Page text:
This is where individual, subjective values come into play. It’s up to the adviser to work with the client to determine their investment objectives—including risk and return preferences—while thinking about the types of exposures they are comfortable with from a sustainability perspective.
For this reason, not all self-described ESG or sustainable investment products will suit. For example, an ESG product may still invest in industries like tobacco and coal if it makes sense from a pure risk and return perspective. While this would suit some investors, it would not be appropriate for someone who is looking specifically to avoid investing in these industries.
When Lonsec assesses an investment product’s sustainability, it considers both sustainability and ESG. We seek to understand the effectiveness of the fund manager’s ESG process, but ultimately we’re interested in the product’s underlying portfolio: the companies, industries, and activities the product invests in.
If your clients are serious about investing sustainably, you should have a full discussion about exactly what it is they’re looking for so you know which products can best meet their needs. As regulations and standards become more stringent, we also need to be more cognisant of our obligations. The FASEA Code of Ethics Standard requires advisers to act in the best interests of their clients, which means product recommendations must be appropriate to meet the client’s objectives while considering their broader, long-term interests. This includes any social or ethical preferences the client might have.
The Financial Planning Association (FPA) guidelines on the FASEA Code of Ethics states: “Financial advisers should ask their clients if there are any environmental, social or ethical considerations that are important to them”. This involves having the sustainability conversation, determining the approach that works for you as the client, and recommending a solution that meets your needs and expectations.
3. Cut through the piles of data
Once you’ve established what the client is looking for, the next step is to identify suitable investments that fit our criteria. If you’ve picked up an ESG research report lately, you’ll know these tend to be stuffed full of metrics, some of which may not even be directly relevant to us. It’s difficult to know who these reports are designed for, because most investors and many advisers would suffer a severe bout of MEGO (‘my eyes glaze over’) if they tried to read through it.
Data is central to sustainable investing. Without the right data—and without the right quality of data—we can’t make good investment decisions. But the key is bringing this data together in a way that’s clear and actionable. A data dump is next to useless, even if the data itself is perfectly good.
Effective sustainability research is able to look through an investment product’s portfolio to assess sustainability at the security level, taking account of each company’s production methods, their role in the supply chain, and any second- and even third-order effects resulting from their activities. It also needs to summarise this in a digestible format that can be read and understood by advice clients, providing a clear rationale for why the product was recommended for them.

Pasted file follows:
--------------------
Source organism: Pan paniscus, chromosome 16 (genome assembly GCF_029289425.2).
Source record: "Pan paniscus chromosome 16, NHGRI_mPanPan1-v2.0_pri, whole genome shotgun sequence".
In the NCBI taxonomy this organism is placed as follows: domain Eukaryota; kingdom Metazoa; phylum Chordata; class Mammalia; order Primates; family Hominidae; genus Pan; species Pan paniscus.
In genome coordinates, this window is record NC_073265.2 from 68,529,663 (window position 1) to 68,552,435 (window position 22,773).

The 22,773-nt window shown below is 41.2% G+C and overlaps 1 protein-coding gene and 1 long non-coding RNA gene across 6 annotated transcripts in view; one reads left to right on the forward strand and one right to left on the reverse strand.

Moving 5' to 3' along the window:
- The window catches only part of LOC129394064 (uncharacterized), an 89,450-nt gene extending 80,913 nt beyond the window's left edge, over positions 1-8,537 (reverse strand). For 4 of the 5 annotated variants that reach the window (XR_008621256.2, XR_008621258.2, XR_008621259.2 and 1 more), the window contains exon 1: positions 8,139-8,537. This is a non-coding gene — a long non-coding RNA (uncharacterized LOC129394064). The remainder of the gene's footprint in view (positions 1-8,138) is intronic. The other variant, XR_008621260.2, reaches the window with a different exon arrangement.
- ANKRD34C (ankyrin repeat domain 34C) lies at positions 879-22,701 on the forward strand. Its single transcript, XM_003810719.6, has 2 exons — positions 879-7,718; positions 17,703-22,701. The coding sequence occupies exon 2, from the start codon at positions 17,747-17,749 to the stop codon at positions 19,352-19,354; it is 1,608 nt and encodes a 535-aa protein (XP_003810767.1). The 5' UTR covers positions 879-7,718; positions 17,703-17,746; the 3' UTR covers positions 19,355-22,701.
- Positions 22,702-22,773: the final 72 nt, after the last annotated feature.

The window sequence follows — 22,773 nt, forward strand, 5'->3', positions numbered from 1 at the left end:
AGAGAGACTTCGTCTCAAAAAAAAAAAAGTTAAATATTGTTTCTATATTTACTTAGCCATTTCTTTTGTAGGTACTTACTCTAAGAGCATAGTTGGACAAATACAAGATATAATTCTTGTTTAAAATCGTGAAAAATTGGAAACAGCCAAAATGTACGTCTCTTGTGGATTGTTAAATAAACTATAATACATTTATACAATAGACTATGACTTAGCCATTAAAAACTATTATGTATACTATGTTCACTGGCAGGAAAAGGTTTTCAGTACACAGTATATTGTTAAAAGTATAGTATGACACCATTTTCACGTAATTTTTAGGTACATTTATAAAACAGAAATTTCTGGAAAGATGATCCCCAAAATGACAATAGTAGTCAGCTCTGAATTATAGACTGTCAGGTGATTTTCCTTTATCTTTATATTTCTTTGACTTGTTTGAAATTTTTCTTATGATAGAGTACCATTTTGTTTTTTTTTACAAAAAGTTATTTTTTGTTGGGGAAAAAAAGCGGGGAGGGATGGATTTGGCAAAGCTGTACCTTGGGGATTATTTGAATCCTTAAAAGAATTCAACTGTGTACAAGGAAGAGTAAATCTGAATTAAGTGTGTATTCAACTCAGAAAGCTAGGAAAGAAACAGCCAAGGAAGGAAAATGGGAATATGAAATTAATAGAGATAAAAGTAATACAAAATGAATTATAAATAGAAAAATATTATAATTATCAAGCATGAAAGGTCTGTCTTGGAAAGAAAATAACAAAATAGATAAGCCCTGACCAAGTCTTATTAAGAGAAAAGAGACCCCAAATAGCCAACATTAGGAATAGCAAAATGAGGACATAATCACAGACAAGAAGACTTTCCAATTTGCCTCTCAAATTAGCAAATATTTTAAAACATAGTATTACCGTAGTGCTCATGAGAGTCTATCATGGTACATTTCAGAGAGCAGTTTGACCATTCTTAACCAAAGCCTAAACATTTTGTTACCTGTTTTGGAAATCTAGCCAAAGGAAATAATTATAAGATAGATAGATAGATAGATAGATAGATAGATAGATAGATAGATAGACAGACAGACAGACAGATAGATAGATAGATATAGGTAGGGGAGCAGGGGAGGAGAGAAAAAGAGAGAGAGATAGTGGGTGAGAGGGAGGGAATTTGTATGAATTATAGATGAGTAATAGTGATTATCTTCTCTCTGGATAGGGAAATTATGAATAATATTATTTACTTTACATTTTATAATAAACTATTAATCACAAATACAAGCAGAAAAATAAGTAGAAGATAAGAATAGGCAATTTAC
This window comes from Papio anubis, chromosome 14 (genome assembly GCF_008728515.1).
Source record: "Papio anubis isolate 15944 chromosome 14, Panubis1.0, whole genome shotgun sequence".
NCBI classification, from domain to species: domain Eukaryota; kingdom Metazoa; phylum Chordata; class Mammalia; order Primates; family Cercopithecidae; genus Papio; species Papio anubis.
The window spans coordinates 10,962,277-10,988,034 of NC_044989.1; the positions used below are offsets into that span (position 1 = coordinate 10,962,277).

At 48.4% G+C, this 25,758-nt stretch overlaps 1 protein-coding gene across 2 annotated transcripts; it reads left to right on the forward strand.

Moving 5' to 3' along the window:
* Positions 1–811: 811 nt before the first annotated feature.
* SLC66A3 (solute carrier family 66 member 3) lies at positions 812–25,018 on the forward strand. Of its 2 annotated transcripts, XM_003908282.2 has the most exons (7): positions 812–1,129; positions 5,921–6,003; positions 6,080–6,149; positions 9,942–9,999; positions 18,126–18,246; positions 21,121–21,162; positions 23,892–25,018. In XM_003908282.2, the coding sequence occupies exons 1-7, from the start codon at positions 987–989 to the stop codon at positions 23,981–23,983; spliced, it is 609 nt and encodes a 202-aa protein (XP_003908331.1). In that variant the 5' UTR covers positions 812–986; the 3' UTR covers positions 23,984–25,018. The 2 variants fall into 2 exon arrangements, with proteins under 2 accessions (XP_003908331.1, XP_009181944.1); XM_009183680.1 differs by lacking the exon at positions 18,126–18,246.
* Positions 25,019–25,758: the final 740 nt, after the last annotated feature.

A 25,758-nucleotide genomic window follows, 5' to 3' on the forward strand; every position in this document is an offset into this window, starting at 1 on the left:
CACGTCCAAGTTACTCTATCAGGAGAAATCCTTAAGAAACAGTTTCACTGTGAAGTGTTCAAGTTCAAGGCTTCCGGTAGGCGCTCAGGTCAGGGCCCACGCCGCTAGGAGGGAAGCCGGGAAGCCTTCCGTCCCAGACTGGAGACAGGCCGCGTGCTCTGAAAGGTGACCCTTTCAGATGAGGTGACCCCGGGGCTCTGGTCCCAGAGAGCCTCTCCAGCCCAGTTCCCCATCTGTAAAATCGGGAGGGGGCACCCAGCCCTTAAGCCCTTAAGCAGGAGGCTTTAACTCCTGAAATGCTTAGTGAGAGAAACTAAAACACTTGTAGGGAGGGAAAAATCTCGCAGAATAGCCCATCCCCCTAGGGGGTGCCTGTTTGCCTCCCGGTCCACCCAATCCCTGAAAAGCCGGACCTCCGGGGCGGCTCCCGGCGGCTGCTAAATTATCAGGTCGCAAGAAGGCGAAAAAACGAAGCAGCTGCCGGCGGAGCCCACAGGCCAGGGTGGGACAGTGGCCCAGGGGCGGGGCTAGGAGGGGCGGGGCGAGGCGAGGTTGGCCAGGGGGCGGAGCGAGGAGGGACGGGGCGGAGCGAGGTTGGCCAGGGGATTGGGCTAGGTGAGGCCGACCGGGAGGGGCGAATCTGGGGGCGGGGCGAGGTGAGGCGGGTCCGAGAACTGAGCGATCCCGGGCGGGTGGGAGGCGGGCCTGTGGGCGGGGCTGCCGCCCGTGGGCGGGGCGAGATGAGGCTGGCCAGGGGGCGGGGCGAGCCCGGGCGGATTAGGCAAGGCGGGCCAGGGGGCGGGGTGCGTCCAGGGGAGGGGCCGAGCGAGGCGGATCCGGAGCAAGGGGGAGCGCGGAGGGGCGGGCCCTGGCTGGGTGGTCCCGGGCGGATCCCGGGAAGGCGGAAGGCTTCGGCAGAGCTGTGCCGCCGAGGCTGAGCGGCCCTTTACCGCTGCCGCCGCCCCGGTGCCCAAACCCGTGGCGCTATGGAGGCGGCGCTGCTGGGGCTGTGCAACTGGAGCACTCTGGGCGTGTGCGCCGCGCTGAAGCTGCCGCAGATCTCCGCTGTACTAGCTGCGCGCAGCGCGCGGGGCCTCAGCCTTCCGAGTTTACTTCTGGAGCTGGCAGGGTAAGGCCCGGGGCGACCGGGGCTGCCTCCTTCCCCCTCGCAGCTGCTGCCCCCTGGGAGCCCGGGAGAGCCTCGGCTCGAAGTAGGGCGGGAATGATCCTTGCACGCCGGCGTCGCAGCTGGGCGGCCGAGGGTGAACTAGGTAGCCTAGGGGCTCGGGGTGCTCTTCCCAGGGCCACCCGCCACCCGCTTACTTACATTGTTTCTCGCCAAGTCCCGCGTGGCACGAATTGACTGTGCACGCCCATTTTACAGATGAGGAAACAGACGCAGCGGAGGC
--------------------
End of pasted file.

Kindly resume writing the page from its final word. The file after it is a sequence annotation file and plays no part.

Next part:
As an example, Lonsec’s sustainability reports are only two pages long, but they bring together a vast array of data to enable better decision making. The reports show the product’s exposure to and alignment with the United Nation’s 17 Sustainability Development Goals (SGDs), as well as ten controversial industries like fossil fuels, gambling, and tobacco. The product’s overall sustainability is presented in a single Sustainability Score, measured between one and five bees (a widely recognised symbol of sustainability given the critical role they play in our ecosystem).
Good sustainability research goes beyond product labels to tell clients exactly what they are investing in. It should also make it easier for you as the adviser to demonstrate the value of your advice and recommendations in a tangible way, without a deluge of extraneous metrics that confuse your message and make it harder for investors to understand the real benefit of your investment solution.
Keep communicating the benefits
Regular communication is the key to client retention. We all know this, but in reality maintaining both the frequency and relevance of our communications can divert us from other necessary business operations, including winning new clients and growing our advice practice. Having a suite of managed portfolios can help scale not only your investment process but also your portfolio communications, making the task of portfolio reporting and the generation of individual client communications significantly easier.
Once we have the right investment solution in place, we need to be proactive in communicating the benefits. Again, the right research and reporting is crucial. The sustainability conversation doesn’t end once the client’s portfolio is place. It will need to evolve over time, just as community expectations and client preferences change. But if we can do this successfully, we can create even more value for our clients, and add a whole other dimension to the value of our advice offering.